Determination of free chlorine concentrations needed to prevent Escherichia coli O157:H7 cross-contamination during fresh-cut produce wash

Yaguang Luo, Xiangwu Nou, Yang Yang, Isabel Alegre, Ellen Turner, Hao Feng, Maribel Abadias, William Conway

Research output: Contribution to journalArticlepeer-review

Abstract

This study was conducted to investigate the effect of free chlorine concentrations in wash water on Escherichia coli O157:H7 reduction, survival, and transference during washing of fresh-cut lettuce. The effectiveness of rewashing for inactivation of E. coli O157:H7 on newly cross-contaminated produce previously washed with solutions containing an insufficient amount of chlorine also was assessed. Results indicate that solutions containing a minimum of 0.5 mg/liter free chlorine were effective for inactivating E. coli O157:H7 in suspension to below the detection level. However, the presence of 1 mg/liter free chlorine in the wash solution before washing was insufficient to prevent E. coli O157:H7 survival and transfer during washing because the introduction of cut lettuce to the wash system quickly depleted the free chlorine. Although no E. coli O157:H7 was detected in the wash solution containing 5 mg/liter free chlorine before washing a mix of inoculated and uninoculated lettuce, low numbers of E. coli O157:H7 cells were detected on uninoculated lettuce in four of the seven experimental trials. When the prewash free chlorine concentration was increased to 10 mg/liter or greater, no E. coli O157:H7 transfer was detected. Furthermore, although rewashing newly cross-contaminated lettuce in 50 mg/liter free chlorine for 30 s significantly reduced (P = 0.002) the E. coli O157:H7 populations, it failed to eliminate E. coli O157:H7 on lettuce. This finding suggests that rewashing is not an effective way to correct for process failure, and maintaining a sufficient free chlorine concentration in the wash solution is critical for preventing pathogen cross-contamination.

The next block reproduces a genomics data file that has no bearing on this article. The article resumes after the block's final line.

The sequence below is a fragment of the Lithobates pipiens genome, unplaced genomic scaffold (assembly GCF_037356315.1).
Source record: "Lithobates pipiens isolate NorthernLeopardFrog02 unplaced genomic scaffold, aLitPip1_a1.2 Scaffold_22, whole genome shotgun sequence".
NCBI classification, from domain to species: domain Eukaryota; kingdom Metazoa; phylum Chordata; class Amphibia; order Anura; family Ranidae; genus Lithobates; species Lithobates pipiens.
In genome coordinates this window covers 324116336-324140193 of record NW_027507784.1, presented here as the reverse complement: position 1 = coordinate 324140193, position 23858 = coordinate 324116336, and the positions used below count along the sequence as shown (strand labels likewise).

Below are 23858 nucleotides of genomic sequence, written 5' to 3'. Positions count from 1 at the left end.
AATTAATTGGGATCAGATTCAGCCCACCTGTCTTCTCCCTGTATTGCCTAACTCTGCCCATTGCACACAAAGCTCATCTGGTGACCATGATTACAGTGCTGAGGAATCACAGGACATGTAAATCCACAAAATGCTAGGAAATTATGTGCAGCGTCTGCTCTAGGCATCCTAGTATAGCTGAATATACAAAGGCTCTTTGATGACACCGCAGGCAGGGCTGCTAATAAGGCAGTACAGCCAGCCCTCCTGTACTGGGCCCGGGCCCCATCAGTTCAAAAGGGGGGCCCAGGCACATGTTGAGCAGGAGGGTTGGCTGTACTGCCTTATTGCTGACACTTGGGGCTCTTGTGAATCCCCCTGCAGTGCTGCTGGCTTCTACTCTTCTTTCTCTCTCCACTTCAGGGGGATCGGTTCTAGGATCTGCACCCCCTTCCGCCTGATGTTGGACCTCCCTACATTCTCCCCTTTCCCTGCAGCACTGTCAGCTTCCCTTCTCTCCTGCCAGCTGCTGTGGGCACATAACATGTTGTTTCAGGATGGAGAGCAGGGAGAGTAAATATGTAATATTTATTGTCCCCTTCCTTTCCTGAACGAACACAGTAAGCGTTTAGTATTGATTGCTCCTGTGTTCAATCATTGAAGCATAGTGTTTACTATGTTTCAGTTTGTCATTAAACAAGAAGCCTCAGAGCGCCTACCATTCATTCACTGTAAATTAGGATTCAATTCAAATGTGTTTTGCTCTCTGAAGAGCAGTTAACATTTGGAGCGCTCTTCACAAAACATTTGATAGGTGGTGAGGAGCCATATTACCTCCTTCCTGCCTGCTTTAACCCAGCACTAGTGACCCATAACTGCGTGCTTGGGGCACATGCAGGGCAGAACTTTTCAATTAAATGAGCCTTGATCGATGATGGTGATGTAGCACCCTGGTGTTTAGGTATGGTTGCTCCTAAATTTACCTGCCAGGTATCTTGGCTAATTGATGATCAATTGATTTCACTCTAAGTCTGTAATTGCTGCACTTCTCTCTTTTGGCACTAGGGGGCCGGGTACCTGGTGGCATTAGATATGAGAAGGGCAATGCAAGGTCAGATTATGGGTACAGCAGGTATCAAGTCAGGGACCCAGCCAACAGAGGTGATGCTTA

Original languageEnglish (US)
Pages (from-to)352-358
Number of pages7
JournalJournal of Food Protection
Volume74
Issue number3
DOIs
StatePublished - Mar 1 2011

ASJC Scopus subject areas

  • Food Science
  • Microbiology

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